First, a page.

• Tony Garza – U.S. ambassador to Mexico
  • Alberto Gonzales – United States Attorney General
  • Susana Martinez – Governor of New Mexico
  • Bill Richardson – former Governor of New Mexico, former U.S. Secretary of Energy
  • Abel Maldonado – 47th Lieutenant Governor of California
  • Henry Cisneros – former Secretary of Housing and Urban Development and mayor of San Antonio, Texas[
  • Eric Garcetti – Mayor of Los Angeles
  • Jesse Arreguin – Mayor of Berkeley, California
Science and Technology
  • Astronauts: Ellen Ochoa, John D. Olivas, Jose Hernandez, Sidney M. Gutierrez
  • France A. Cardova – former NASA chief scientist
  • Nora Volkow – scientist, physician, psychiatrist, great-granddaughter of Leon Trotsky and director of the National Institute on Drug Abuse (NIDA), part of the National Institutes of Health (NIH).
  • Alfredo Quinones-Hinojosa – associate professor of neurosurgery and oncology; director of the Brain Tumor Stem Cell Laboratory at Johns Hopkins University and brain surgeon at Johns Hopkins Hospital
  • Mario J. Molina – co-discoverer of decomposition of ozone with CFC aerosols, Nobel laureate in Chemistry
What are some of the Mexican-American contributions to American culture?

Parental involvement plays a pivotal role in education and culture.

Mexican-American parents, grandparents, aunts and uncles play a key role in education through modeling expected behavior, setting high value on education, and providing ‘consejos’ or advice to influence their young’s choices and behaviors. Families celebrate many ‘fiestas’ often with the extended family. Piatas, colorful decorative pots filled with candies and treasures, are a popular activity at birthday parties; eyes are blindfolded for the person using a stick to attempt to bring the treasures to the floor. The Quinceaera, celebration of a girl’s fifteenth birthday, is the milestone for young women to have privileges associated with young womanhood such as attending parties to mingle with young men.

In 2010, over 95% of the Mexican American population was Christian. A picture of Our Lady of Guadalupe, the patron saint of Mexico, is often prominently displayed in homes, churches, restaurants and other places of business.

Mexican-Americans have made major contributions to media and entertainment, sports, Christian practices and leadership, arts and music, directors and filmmakers, scholars and educators, cuisine, and a zest for life.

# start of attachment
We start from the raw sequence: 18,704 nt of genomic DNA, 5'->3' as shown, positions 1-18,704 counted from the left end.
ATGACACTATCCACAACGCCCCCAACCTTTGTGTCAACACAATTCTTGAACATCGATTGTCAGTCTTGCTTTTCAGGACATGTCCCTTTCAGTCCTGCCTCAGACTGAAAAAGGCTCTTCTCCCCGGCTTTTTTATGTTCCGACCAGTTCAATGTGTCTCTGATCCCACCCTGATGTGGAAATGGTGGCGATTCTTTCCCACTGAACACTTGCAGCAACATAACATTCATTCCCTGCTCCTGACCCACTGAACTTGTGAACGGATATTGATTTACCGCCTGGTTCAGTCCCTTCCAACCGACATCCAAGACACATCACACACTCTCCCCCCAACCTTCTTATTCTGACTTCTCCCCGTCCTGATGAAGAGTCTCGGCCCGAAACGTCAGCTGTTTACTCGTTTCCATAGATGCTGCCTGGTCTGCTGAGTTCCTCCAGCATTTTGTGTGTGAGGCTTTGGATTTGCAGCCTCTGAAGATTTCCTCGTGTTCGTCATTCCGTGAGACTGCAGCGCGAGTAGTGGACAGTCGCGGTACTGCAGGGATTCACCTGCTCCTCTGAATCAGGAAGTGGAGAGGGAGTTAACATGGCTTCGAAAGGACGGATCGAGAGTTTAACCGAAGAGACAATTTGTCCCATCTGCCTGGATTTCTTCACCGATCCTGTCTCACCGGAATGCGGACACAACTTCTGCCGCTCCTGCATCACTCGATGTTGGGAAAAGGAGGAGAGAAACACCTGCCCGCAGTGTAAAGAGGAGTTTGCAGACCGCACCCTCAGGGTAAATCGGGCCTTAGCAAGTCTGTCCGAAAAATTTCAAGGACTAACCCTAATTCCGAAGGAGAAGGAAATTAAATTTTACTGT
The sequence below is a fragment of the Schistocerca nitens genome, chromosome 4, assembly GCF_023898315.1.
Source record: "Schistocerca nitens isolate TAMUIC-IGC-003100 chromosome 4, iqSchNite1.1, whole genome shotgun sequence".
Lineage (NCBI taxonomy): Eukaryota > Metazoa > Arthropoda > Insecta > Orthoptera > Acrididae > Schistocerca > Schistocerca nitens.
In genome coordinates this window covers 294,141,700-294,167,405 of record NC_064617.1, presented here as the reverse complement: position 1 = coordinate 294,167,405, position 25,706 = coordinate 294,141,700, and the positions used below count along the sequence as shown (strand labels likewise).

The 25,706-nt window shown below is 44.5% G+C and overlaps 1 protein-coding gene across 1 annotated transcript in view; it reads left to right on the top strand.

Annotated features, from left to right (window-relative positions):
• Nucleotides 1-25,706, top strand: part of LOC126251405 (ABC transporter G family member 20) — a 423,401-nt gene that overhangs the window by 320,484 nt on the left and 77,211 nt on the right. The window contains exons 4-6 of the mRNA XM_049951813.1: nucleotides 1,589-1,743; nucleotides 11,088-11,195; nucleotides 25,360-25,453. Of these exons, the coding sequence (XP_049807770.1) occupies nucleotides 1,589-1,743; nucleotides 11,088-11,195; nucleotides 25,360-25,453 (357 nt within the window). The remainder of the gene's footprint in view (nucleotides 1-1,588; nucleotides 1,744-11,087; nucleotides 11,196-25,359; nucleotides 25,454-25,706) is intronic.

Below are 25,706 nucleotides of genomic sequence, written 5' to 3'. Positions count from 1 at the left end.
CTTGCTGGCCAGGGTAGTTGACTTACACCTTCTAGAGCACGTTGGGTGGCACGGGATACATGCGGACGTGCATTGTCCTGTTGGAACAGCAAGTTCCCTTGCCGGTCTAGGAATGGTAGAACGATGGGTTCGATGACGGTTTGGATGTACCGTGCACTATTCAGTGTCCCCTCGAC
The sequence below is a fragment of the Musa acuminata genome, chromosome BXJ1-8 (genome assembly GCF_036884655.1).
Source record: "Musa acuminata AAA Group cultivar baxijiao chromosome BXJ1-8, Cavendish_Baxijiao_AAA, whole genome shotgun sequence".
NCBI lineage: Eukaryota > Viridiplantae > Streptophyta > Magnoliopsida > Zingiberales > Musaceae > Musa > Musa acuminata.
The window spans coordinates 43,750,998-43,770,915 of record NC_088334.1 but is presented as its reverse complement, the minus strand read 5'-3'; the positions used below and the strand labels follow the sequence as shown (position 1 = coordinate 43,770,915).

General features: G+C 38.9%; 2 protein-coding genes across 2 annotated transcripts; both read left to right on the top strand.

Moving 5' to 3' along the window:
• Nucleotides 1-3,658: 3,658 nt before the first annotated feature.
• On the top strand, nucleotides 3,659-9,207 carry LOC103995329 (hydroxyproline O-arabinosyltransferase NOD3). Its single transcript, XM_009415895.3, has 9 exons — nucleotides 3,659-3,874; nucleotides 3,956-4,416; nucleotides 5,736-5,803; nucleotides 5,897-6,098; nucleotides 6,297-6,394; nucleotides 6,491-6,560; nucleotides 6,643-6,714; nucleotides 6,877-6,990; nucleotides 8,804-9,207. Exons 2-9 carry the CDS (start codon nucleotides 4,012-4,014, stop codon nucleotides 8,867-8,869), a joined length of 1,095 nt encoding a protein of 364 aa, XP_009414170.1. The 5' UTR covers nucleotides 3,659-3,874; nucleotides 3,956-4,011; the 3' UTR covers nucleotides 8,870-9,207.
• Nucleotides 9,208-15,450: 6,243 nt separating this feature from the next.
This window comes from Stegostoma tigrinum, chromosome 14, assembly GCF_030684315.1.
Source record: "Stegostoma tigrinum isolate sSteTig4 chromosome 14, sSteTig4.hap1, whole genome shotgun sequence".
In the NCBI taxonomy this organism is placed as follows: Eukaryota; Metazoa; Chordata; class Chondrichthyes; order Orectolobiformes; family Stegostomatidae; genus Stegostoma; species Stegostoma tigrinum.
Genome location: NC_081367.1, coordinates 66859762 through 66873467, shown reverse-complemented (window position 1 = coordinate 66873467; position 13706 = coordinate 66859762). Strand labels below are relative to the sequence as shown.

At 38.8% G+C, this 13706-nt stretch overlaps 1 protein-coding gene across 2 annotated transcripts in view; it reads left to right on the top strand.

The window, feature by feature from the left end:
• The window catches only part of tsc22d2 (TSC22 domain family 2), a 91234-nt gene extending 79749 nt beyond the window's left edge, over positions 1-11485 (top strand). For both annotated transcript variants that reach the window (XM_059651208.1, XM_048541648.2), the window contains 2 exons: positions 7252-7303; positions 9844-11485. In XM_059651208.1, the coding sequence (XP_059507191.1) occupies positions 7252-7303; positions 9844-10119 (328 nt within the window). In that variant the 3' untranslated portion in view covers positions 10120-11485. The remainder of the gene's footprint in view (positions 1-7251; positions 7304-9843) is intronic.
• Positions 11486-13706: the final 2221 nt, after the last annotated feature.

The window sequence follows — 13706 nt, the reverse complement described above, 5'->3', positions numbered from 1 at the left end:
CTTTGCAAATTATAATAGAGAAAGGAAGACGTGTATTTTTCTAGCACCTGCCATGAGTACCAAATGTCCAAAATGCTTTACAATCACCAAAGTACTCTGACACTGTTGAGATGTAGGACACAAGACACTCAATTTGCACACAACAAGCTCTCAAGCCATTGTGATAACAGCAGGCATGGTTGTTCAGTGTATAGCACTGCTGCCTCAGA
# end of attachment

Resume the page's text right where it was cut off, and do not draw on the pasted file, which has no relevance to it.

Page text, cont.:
Although the list of notable contributors to culture in these areas is lengthy, below are highlights.

Scholars and Educators
  • N’nive Clements Calegari – educator, founder of national literacy program, 826 National, and The Teacher Salary Project.
  • Richard Carranza – Chancellor, New York City Public Schools, appointed in March 2018
  • Francisco G. Cigarroa – chancellor of the University of Texas System and president of the UT Health Science Center in San Antonio, Texas.
  • Ricardo A. Herrera – historian, author, and associate professor of military history at the School of Advanced Military Studies, US Army Command and General Staff College
  • Juan J. de Pablo – professor in the Institute for Molecular Engineering at the University of Chicago
  • John D. Trasvia – dean of the University of San Francisco School of Law, former Assistant Secretary of the Office of Fair Housing and Equal Opportunity
  • Miguel Garc’a-Garibay – professor of chemistry and the dean of physical sciences at University of California, Los Angeles.
Religious Figures
  • Gustavo Garc’a-Siller – Archbishop of the Archdiocese of San Antonio
  • Jose Horacio Gomez – the Archbishop of Los Angeles
  • Joel Nestali Martinez – Bishop in the United Methodist Church
  • Eusebio L. Elizondo Almaguer – Bishop of the Roman Catholic Archdiocese of Seattle
  • Oscar Cantœ – auxiliary bishop in San Antonio, Texas
  • Joe S. Vasquez – bishop of the Roman Catholic diocese of Austin, Texas.